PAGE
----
“The parastatal sector has seventy-one (71) institutions, each headed by a Chief Executive Officer (CEO) who is entitled to any motor vehicle with engine capacity of not more than 3500cc (usually Toyota Prado TXL), and monthly fuel allowance ranging from 500 litres to 700 litres. Each parastatal has an average of four directors, and each is entitled to any motor vehicle with engine capacity of not more than 3000cc (usually Toyota Fortuner) and monthly fuel ranging from 400 litres to 500 litres,” reads part of the report.

Furthermore, the report suggests an immediate amendment to the Public Finance Management Act. This amendment would empower the Secretary to the Treasury to surcharge public officers responsible for the loss of public funds and property, thereby attaching personal liability for the recovery of these losses. It also proposes the introduction of performance appraisals in government.

A close analysis of the report’s findings, recommendations, and recommended timelines reveals that the majority of its suggestions remain unimplemented. Several factors may contribute to this delay. Some recommendations might be perceived as too radical for swift implementation, potentially influenced by political calculations. Additionally, a lack of political will and the typical bureaucratic delays could be further hindering progress.

Most of the report’s radical proposals seem to remain unaddressed. While the government has initiated some recommended reforms, full implementation is still pending. The report covers crucial aspects such as the review and recommendations on performance management, promotions, the welfare of civil servants, discipline, and the code of ethics.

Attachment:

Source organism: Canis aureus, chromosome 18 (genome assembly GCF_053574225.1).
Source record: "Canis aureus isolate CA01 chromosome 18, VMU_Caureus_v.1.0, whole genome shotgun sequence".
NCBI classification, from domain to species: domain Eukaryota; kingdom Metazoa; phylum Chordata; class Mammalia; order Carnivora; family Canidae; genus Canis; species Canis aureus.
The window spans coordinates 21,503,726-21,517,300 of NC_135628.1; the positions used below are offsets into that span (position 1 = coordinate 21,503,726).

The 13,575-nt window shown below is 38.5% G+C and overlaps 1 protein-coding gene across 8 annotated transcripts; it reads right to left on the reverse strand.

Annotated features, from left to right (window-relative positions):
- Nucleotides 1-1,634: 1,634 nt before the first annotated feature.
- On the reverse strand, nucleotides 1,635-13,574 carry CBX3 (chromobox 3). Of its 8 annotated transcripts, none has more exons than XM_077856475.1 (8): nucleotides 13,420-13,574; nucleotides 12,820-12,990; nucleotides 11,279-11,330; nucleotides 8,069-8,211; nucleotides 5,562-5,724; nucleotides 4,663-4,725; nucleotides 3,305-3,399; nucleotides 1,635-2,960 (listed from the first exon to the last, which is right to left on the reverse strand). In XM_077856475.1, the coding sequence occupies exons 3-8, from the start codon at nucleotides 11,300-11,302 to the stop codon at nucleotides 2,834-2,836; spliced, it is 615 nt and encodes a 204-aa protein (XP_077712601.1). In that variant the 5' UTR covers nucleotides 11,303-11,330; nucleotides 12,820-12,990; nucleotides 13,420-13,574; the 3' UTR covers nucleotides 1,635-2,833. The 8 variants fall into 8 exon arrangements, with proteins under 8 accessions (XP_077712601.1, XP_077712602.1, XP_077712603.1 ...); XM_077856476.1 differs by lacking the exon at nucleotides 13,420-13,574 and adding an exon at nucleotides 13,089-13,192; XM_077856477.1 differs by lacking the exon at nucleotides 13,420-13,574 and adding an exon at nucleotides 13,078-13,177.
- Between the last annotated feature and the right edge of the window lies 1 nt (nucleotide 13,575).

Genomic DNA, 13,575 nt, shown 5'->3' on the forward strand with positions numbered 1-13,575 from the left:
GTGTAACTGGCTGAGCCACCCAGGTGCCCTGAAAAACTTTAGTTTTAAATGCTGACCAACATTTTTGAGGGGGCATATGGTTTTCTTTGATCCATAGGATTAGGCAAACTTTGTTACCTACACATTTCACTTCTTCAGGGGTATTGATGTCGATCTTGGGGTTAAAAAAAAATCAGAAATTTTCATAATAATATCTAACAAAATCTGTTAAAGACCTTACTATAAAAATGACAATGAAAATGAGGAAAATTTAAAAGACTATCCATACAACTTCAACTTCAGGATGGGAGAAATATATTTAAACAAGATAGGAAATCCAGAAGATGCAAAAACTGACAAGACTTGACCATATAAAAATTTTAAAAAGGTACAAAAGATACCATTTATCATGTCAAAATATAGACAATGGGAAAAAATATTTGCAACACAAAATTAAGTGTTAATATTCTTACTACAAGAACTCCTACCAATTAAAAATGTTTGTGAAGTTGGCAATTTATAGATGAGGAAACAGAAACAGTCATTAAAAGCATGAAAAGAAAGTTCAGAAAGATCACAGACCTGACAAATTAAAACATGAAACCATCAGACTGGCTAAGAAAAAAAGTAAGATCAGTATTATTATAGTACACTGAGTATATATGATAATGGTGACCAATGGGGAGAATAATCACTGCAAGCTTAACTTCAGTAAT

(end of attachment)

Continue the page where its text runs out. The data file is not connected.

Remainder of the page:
“The Taskforce found endemic abuses of allowances, procurement, and employment contracts across the public sector, and that most control measures for curbing “wastage and abuse” of tax-payers money have collapsed,” reads the report.

The report proposes numerous legal reforms aimed at improving the civil service’s functionality. These include amending the Constitution to establish the Public Service Commission as an independent body outside the executive, overseeing public service management and reporting directly to the Head of State. Additionally, it suggests amending Section 92(4) of the Constitution to introduce the position of Secretary to the President and Cabinet, as opposed to the current role of Secretary to the Cabinet.

The report includes the proposal to introduce minister scorecards, effective June 1, 2022, and the immediate appointment of an Auditor General. These recommendations are among the few that have been implemented so far.

The report advocates for the establishment of a Directorate of Skills Development within the Public Service Commission, with the management of the Internship Programme as one of its primary responsibilities. Additionally, it recommends that the Technical Education and Vocational Training Authority (TEVETA) no longer function as an independent entity but be integrated into the Ministry of Education.